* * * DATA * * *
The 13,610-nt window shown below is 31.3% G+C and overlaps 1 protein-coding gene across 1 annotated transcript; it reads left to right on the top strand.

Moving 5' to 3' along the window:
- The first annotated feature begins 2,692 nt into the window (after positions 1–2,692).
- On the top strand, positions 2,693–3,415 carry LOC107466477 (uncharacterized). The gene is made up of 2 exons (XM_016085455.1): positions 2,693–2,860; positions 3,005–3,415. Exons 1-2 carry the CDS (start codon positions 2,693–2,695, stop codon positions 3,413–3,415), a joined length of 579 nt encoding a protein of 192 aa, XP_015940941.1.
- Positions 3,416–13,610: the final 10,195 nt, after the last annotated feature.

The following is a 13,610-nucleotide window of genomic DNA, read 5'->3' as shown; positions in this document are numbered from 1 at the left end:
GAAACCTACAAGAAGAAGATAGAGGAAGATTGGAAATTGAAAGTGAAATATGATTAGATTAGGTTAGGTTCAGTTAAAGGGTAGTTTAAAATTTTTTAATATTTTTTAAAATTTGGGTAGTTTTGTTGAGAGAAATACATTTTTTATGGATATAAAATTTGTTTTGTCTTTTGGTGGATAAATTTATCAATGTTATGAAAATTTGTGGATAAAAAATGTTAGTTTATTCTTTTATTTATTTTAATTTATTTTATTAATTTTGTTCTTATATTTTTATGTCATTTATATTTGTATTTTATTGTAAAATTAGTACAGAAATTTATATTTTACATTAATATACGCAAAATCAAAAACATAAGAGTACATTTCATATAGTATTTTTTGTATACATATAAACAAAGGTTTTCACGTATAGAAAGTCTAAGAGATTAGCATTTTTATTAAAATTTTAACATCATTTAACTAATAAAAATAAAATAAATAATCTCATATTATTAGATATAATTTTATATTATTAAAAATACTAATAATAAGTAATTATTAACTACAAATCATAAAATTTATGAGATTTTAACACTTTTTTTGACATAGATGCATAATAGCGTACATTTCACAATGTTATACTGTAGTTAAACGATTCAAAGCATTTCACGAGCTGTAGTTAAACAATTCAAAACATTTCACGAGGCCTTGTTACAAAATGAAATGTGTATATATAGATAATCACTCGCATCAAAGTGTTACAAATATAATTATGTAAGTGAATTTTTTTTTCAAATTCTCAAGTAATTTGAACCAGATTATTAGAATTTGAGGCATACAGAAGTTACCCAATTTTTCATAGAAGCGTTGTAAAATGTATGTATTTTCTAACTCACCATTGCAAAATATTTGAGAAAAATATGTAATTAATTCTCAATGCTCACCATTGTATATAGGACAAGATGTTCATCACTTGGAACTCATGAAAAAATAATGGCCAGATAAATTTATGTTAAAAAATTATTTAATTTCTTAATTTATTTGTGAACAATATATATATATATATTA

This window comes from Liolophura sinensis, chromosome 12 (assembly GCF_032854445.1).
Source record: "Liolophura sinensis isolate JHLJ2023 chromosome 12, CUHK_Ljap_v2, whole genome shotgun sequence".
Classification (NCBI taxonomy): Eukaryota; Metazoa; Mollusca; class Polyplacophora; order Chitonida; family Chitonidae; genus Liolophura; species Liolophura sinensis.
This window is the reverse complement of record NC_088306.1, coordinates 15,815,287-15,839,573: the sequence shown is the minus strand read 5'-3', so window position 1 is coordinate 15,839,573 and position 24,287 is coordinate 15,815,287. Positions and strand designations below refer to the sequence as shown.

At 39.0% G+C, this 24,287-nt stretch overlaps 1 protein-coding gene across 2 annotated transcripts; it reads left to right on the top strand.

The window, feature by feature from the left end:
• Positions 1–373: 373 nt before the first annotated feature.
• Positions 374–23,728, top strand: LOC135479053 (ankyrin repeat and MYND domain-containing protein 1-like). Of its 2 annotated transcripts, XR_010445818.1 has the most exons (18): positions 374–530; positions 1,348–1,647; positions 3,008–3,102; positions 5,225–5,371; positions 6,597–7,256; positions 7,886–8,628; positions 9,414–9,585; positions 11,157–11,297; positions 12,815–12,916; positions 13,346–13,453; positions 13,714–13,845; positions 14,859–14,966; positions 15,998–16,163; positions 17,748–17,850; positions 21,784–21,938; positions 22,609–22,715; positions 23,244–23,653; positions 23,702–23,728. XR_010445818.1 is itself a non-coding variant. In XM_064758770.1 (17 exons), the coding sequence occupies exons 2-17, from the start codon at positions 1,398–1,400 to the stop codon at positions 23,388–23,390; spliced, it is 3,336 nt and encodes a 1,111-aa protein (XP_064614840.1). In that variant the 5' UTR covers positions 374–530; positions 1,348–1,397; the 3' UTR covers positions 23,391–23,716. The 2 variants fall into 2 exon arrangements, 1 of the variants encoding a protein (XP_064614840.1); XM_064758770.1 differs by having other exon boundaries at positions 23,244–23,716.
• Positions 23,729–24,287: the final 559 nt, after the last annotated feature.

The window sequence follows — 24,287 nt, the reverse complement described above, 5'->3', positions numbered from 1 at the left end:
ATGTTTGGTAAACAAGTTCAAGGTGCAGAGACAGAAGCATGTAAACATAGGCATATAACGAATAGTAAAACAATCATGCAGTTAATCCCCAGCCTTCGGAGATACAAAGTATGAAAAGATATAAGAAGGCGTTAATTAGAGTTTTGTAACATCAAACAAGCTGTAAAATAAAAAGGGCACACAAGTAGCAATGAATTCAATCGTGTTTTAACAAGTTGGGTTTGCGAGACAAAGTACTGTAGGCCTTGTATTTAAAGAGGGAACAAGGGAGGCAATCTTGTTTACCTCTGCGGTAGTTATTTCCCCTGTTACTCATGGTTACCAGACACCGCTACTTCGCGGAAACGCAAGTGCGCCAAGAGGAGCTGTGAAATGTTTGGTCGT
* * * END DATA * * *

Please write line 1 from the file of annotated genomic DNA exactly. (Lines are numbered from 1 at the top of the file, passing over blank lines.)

The 13,610-nt window shown below is 31.3% G+C and overlaps 1 protein-coding gene across 1 annotated transcript; it reads left to right on the top strand.